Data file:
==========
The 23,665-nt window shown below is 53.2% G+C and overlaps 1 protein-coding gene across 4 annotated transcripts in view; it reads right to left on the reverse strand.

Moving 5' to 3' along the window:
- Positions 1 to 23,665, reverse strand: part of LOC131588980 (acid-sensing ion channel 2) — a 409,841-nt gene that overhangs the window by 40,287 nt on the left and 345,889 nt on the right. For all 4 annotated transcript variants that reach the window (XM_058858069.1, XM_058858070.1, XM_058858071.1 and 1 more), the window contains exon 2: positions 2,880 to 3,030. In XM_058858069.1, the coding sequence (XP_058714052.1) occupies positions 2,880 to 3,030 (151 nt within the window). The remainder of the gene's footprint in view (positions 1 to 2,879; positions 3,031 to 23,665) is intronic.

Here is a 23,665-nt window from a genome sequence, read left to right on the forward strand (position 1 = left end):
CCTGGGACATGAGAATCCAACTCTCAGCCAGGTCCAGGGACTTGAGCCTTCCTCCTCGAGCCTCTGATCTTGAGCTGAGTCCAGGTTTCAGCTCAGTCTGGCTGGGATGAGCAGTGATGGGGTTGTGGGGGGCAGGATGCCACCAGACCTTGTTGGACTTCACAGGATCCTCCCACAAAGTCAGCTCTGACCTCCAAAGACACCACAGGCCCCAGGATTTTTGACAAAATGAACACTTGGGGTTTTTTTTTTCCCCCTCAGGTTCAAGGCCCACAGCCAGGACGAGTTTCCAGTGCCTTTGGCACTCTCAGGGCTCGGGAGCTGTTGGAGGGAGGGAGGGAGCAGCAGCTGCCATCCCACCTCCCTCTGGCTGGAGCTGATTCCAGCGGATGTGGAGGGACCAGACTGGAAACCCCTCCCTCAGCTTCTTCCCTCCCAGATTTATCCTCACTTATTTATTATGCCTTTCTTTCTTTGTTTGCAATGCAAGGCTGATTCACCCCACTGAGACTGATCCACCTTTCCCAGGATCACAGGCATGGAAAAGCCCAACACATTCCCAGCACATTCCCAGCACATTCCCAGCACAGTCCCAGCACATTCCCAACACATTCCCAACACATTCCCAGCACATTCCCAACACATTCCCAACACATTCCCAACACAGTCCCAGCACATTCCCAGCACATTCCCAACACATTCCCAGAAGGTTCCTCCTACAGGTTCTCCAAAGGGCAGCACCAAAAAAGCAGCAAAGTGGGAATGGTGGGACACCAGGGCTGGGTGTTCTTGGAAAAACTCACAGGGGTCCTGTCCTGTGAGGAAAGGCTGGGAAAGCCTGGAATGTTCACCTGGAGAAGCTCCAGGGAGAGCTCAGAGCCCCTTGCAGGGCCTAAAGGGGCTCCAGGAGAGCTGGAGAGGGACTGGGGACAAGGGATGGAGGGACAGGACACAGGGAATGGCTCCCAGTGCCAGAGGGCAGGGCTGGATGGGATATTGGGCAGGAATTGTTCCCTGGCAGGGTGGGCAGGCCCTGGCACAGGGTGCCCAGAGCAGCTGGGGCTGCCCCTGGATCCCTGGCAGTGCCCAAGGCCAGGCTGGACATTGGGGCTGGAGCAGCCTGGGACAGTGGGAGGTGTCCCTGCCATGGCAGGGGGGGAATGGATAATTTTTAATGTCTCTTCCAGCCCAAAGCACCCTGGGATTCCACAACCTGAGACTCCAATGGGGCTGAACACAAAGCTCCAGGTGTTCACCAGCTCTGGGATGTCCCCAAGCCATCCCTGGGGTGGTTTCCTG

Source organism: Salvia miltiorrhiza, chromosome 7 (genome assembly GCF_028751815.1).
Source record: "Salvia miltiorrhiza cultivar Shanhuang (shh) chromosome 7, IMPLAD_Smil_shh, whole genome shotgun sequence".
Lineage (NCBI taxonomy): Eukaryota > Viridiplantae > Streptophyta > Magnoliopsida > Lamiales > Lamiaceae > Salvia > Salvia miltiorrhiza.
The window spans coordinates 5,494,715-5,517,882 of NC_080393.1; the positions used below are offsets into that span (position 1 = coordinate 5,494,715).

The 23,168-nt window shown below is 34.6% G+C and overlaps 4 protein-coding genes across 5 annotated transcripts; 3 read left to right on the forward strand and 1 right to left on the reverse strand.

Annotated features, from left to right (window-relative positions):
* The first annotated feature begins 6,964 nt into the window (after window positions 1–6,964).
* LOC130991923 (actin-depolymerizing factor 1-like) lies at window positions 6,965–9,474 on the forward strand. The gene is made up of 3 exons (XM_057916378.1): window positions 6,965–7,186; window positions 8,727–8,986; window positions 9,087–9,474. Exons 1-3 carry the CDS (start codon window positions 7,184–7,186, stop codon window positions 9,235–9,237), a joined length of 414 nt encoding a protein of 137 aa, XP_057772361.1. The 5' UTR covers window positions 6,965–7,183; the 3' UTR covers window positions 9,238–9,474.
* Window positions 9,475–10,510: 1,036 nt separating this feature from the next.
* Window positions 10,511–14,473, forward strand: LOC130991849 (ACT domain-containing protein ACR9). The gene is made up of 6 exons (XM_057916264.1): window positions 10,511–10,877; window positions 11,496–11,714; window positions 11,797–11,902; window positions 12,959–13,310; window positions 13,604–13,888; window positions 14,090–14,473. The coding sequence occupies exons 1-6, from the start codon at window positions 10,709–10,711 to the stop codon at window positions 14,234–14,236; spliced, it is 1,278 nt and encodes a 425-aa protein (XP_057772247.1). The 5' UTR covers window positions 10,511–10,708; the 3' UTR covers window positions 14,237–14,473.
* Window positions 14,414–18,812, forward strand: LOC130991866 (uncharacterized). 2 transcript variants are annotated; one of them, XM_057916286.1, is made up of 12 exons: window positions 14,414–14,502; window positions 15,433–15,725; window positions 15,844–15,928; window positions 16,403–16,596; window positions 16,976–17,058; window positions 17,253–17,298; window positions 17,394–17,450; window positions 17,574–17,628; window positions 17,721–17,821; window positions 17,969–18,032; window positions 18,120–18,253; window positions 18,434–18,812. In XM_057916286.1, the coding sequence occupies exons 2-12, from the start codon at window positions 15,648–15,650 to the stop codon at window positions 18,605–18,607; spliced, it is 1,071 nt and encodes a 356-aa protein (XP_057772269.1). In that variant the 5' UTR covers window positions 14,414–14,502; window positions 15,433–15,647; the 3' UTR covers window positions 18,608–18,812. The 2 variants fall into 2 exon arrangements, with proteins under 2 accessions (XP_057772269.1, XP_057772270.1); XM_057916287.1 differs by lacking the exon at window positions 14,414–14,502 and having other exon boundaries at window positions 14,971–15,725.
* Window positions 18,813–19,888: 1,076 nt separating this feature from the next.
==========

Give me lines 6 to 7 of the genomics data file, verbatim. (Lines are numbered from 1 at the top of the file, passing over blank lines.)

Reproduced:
Source organism: Salvia miltiorrhiza, chromosome 7 (genome assembly GCF_028751815.1).
Source record: "Salvia miltiorrhiza cultivar Shanhuang (shh) chromosome 7, IMPLAD_Smil_shh, whole genome shotgun sequence".